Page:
2.2.3. The RL algorithm.
Usually, it is unlikely to directly be able to obtain the geometry based on the desired color simply by training a SL model, due to the non-uniqueness of a solution. For a desired color, several geometries always exist. We solved this problem by implementing a RL algorithm. The geometry parameters are first slightly changed and the feedback is obtained according to the color variation in every RL round. If the color becomes closer to the desired color in the CIE color map, the geometry parameters will be changed in the same way in the next RL round. After several RL rounds, the geometry parameters that generate the desired color will be obtained. In the RL algorithm, the initial geometry parameters and optimization algorithm are two key factors that determine the efficiency and precision of the inverse design.

To obtain sensible initial geometry parameters, we imposed some restrictions on the geometry features. For a target color, we predefined two geometry features and predicted the remaining geometry feature. Due to the largest relevancy between D and (x, y), we trained a KRR model, referred to as the backward KRR model, to predict D based on the desired (x, y), and predefined d and g values. The backward KRR model was trained with the training set and was then applied to the test set. Fig. 5a presents the scatter plot of the true D values and the predicted D values. R^{2} and T are 0.982 and 0.6 seconds, respectively. The counts of regular residual are depicted in Fig. 5b, showing obvious convergence behaviors. The backward KRR model can predict a relatively reasonable geometry based on the desired color, serving as the initial geometry in the optimization process of the RL algorithm. Since there are several geometry parameters to be optimized, we used the greedy algorithm to improve the optimization efficiency.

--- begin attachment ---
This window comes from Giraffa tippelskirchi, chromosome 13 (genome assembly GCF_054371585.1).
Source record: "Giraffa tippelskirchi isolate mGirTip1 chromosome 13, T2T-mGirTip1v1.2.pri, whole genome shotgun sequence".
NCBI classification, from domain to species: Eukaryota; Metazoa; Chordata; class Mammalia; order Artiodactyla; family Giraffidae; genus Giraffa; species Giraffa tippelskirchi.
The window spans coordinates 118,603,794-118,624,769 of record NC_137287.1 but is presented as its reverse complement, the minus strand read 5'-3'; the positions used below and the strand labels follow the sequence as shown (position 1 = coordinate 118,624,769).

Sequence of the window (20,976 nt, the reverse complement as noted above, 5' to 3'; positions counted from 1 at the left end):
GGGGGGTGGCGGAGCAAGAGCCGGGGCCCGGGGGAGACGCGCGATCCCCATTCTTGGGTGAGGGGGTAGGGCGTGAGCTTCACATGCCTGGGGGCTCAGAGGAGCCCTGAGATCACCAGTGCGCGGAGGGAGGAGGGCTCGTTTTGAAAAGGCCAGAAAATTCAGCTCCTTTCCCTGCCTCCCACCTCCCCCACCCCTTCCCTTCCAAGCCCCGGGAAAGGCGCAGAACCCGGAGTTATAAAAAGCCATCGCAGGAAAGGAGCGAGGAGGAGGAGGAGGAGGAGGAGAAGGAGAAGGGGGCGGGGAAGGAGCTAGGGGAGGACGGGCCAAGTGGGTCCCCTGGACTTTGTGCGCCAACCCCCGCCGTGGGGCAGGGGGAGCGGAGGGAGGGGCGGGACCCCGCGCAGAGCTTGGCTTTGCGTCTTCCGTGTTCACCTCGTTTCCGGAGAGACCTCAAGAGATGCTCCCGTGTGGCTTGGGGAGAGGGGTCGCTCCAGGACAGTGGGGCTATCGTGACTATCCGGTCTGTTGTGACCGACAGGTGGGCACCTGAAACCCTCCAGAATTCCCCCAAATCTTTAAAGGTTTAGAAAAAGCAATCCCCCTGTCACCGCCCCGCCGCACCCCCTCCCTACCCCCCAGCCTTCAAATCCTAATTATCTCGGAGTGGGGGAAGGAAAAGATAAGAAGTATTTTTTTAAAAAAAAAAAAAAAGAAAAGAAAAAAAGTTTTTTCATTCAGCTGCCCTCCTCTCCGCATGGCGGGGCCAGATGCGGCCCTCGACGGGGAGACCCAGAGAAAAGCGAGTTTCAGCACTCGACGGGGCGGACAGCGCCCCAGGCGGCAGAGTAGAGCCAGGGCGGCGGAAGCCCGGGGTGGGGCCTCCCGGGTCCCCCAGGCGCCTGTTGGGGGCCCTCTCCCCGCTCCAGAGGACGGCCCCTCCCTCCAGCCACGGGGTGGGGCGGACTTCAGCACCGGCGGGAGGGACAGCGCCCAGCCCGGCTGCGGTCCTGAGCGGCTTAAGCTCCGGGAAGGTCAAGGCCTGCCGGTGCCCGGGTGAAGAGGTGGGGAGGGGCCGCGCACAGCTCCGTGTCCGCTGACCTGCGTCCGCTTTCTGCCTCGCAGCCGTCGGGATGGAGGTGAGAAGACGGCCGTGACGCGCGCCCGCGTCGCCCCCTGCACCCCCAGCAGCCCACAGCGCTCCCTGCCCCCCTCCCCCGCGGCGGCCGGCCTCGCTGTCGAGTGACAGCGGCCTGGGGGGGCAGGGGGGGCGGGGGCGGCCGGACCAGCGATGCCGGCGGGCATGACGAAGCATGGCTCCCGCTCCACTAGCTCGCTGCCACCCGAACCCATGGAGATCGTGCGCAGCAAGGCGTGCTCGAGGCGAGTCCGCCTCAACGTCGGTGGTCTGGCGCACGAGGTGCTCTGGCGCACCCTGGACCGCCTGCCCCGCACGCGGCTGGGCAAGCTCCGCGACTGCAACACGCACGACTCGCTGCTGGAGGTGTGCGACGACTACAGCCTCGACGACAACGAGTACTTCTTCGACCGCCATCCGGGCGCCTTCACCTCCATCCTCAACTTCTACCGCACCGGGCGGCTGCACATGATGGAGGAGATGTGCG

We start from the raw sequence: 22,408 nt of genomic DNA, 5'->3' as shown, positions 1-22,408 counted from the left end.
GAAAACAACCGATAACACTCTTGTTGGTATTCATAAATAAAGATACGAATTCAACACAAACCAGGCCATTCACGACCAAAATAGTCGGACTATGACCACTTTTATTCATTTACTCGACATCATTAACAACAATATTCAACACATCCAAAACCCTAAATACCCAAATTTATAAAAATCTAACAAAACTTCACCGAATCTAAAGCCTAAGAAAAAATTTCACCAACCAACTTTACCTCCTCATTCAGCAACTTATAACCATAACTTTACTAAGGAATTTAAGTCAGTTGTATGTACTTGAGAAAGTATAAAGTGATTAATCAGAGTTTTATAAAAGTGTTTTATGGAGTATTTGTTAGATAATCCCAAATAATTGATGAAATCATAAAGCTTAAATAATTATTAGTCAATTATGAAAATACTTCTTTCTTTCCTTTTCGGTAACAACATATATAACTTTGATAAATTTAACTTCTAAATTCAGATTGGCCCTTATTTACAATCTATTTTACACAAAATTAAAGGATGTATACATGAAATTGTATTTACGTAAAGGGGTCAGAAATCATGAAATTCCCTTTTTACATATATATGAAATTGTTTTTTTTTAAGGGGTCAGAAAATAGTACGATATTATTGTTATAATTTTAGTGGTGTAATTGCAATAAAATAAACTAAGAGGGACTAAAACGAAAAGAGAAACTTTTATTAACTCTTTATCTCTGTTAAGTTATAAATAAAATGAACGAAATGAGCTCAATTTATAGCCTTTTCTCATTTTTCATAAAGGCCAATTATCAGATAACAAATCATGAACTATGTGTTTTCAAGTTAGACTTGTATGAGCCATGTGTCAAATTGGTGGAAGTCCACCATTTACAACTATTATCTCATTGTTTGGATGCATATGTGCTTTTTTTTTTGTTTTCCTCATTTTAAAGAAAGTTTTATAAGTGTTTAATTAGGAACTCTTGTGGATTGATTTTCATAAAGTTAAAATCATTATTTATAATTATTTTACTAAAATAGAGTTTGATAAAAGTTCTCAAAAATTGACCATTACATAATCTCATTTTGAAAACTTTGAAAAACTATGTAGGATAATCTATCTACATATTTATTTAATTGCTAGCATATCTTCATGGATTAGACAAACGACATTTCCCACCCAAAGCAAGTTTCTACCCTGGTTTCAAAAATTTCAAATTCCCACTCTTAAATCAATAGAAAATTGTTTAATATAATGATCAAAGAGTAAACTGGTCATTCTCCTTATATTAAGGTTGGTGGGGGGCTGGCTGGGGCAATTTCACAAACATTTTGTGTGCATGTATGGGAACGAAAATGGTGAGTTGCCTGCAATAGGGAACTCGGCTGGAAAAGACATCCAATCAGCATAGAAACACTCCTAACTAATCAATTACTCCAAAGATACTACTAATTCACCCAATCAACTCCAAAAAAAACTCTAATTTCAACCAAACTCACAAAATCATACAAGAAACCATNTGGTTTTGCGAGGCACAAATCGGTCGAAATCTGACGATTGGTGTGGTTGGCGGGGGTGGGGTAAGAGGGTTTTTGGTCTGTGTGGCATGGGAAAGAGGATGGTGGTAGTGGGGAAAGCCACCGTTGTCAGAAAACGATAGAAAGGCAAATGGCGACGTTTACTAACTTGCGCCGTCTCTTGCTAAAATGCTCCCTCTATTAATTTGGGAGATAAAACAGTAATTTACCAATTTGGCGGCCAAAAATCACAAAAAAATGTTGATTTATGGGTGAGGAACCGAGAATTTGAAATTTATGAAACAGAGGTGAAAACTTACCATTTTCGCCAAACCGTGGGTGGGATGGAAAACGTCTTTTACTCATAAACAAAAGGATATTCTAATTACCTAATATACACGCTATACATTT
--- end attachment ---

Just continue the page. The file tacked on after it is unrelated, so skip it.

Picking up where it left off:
Fig. 5c illustrates the RL algorithm. In the first step, the backward KRR model was used to generate the initial geometry for the desired (x, y) coordinates. We chose predefined values of d = 120 nm and g = 60 nm. Different predefined d and g values may lead to different local optimal geometries but similar colors (the details of predefining d and g are discussed in ESI Table 3†). In the second step, the greedy algorithm was implemented to optimize each geometry feature in turn. For each geometry feature, the initial value was increased and decreased, respectively, until the distance between the predicted color and the desired color reached a minimum, and then the two minimums were compared to find the current optimal value for that optimization round. The (x, y) coordinates of the current geometry were predicted using the forward KRR model and the difference between the desired (x, y) coordinates supplied the feedback to guide us in updating the geometry. Within every update, the SVC model was employed to screen for the qualified colors. After several optimization rounds, D, d and g converged on one of the possible geometries with the desired colors. The greedy algorithm eliminated the coupling among the geometry features to efficiently find the optimal solution. The accuracy of this algorithm can be guaranteed by the sensible initial geometry obtained from the backward KRR model and the sufficient restrictions imposed by the forward KRR model and SVC model. We applied the FEM simulation to verify the geometries and demonstrate the inverse design process in the CIE 1931 color space. The distances between the colors generated by the final geometries and the desired colors are shown in the CIE 1931 color space, indicating the high precision of our inverse design strategy. Fig. 5d illustrates the FEM simulated reflection spectra of the final geometries, which show high reflection.

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## Footnote |

† Electronic supplementary information (ESI) available. See DOI: 10.1039/c9nr06127d |